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Laboratory Equipment Blog

  1. Get a Clean Consistent Cut Every Time with Biopsy Punches
    August 22, 2018
    Clean, Consistent Cut Every Time When you need to quickly take minimally invasive, small samples, the biopsy punch is an easy choice. The biopsy punch is a hand held, pencil-shaped instrument with a slender, pencil-like body. It is lightweight with a hollow, circular, stainless steel, cutting tip. In 1887 Edward Lawrence Keyes, the first president of the American Association of Genitourinary Surgeons, was the first doctor who documented the importance of using the biopsy punch for dermatological diagnostics. He observed that the skin tissue samples can be obtained without complications, minimal bleeding and no need for suturing. Uses for Biopsy Punches Punches are not solely used in dermatology. Biopsy punches are also designed for therapeutics
  2. How Do I Select Appropriate Surgical Instruments for My Application?
    March 13, 2018
    When you are selecting surgical instruments for a procedure, here are a few key points to consider What procedure are you performing? Published research papers usually indicate which instruments other researchers have used for similar procedures. The correct surgical instrument for a particular procedure makes a difference on the outcome of that technique. What is the size of your subject? An instrument that is perfect for a 200­–300 g rat (about 22–25 cm long) may not be the best choice for a neo-natal mouse of about 15 g (about 1–2.5 cm long). How often will the instrument be used? If you perform more than 100 cuts per day, a pair of titanium scissors or a pair of scissors with tungsten carbide inserts would be worth considering. They stay sharp longer.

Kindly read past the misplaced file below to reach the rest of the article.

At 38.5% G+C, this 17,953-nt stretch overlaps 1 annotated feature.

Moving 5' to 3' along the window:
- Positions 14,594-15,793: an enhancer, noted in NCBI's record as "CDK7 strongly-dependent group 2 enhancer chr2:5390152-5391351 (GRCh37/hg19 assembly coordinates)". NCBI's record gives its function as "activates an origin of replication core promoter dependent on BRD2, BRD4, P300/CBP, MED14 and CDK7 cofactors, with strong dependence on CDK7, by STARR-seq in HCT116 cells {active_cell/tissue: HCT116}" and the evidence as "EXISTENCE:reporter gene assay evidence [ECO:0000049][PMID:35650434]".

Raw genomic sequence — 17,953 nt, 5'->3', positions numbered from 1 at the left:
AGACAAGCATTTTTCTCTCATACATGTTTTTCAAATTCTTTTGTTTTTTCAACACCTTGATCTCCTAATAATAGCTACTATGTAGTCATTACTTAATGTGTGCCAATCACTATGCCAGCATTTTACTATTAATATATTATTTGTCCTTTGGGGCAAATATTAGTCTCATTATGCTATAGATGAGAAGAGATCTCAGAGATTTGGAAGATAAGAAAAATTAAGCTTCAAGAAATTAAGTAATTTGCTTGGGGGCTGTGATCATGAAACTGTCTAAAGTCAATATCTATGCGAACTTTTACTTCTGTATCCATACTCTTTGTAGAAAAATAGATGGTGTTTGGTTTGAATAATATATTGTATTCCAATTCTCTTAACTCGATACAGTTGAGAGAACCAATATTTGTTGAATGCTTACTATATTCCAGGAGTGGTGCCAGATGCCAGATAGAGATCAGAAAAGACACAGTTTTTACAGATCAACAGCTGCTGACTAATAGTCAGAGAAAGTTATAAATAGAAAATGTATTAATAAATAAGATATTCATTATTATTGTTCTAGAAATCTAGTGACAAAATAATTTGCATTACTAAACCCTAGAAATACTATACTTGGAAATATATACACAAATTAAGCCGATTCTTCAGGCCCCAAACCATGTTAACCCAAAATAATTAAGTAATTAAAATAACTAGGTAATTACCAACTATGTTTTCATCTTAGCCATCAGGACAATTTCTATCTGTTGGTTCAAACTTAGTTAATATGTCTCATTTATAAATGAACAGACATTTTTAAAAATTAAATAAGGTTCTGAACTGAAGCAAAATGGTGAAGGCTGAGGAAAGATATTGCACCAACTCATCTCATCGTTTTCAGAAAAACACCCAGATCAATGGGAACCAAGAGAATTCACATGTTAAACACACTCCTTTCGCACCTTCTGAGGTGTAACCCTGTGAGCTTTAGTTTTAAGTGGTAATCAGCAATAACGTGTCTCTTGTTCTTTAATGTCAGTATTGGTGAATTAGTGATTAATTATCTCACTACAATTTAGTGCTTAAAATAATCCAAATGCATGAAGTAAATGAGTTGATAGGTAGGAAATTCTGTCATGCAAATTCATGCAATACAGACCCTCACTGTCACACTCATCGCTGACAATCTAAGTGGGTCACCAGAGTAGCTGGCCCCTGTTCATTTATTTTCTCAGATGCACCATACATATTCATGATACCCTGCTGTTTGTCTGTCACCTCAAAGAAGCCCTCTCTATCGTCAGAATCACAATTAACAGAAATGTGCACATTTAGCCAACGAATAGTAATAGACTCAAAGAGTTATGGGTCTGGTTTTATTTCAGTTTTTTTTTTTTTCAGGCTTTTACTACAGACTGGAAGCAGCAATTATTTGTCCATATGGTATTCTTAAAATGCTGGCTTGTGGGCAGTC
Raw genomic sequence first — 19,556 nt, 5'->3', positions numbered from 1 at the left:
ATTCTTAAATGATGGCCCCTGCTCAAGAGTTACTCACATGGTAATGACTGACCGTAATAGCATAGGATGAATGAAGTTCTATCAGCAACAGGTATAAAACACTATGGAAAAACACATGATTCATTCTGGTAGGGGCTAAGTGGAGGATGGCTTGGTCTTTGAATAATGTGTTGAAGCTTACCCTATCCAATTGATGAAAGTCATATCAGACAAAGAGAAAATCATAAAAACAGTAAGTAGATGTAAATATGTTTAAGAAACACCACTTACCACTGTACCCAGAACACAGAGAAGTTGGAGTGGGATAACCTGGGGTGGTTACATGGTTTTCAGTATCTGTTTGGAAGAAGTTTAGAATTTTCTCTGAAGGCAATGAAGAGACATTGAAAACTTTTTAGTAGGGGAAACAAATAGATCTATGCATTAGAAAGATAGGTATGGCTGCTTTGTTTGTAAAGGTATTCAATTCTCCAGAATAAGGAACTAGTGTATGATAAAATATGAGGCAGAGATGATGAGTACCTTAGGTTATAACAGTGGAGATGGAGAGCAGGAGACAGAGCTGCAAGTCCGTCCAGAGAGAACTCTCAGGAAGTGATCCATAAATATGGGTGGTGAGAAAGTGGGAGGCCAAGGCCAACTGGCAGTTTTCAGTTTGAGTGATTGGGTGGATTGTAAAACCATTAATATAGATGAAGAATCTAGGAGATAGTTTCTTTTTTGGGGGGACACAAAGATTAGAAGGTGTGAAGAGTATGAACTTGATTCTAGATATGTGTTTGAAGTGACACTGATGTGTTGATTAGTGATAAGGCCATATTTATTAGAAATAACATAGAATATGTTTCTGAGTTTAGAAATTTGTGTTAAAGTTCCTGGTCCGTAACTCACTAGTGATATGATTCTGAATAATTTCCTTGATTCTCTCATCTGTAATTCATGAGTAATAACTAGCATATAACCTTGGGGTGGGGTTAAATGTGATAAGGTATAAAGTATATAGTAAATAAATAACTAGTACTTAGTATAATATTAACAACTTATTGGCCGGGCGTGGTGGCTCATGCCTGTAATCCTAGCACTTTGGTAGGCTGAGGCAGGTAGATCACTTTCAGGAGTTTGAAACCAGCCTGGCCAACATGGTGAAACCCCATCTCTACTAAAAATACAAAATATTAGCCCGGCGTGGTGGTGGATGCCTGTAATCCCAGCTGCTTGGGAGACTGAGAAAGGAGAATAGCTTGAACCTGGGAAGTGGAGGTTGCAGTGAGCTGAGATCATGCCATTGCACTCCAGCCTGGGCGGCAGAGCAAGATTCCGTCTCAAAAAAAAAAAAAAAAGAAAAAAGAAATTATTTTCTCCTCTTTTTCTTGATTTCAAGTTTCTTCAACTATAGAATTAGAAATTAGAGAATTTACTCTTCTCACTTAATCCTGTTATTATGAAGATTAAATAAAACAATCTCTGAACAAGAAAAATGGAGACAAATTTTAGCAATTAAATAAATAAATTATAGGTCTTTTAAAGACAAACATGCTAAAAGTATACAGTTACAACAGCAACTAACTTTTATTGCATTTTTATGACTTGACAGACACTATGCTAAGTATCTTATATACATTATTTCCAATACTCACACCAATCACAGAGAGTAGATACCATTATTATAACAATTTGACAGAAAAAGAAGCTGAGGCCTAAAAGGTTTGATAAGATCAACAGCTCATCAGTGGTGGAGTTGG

3. Replacing the Gasket in a Nanoliter2010
    February 13, 2018
    In this video you'll see how to replace the gasket in a Nanoliter2010.    More Info If you have questions, contact us at 866.606.1974 (US Toll Free) or at wpi@wpiinc.com. To request a formal quote, please email us at quotes@wpiinc.com.
  4. Absorbance Detection
    June 27, 2017
    Absorption of light correlates to the energy of a photon that is taken-up by electrons of the substance atom. The electromagnetic energy is transformed into internal energy of the absorbent substance. The absorbance of a substance quantifies how much of the incident light is absorbed by it (instead of being reflected or refracted). Precise measurements of the absorbance at many wavelengths allow the identification of a substance via absorption spectroscopy, where a sample is illuminated from one side, and the intensity of the light that exits from the sample in every direction is measured (see Fig. 1). A few examples of absorption are ultraviolet–visible (UV-Vis) spectroscopy or infrared (IR) spectroscopy.
  5. Using the Biofluorometer with Muscle Physiology Research systems
    June 27, 2017
    The use of fluorescence for sensing and imaging of the cellular signaling pathways has emerged as an indispensable tool in modern physiology, providing dynamic information of quantity and localization of the molecules of interest. Using appropriate indicator dyes, molecules alter their fluorescent characteristics in response to ion binding or membrane integration, so that the optical signal from the indicator can be measured to monitor the amplitude and the time course of various metal ions like Na+, K+, Mg2+ and Ca2+, as well as pH and membrane potential, in cellular compartments. A specific target molecule like Ca2+ is responsible for many physiological functions, such as neurotransmitter release, fertilization and ion channel functions. Studying the cellular channel functions is directly related to the transient increase in the myoplasmic free calcium concentration (Δ[Ca2+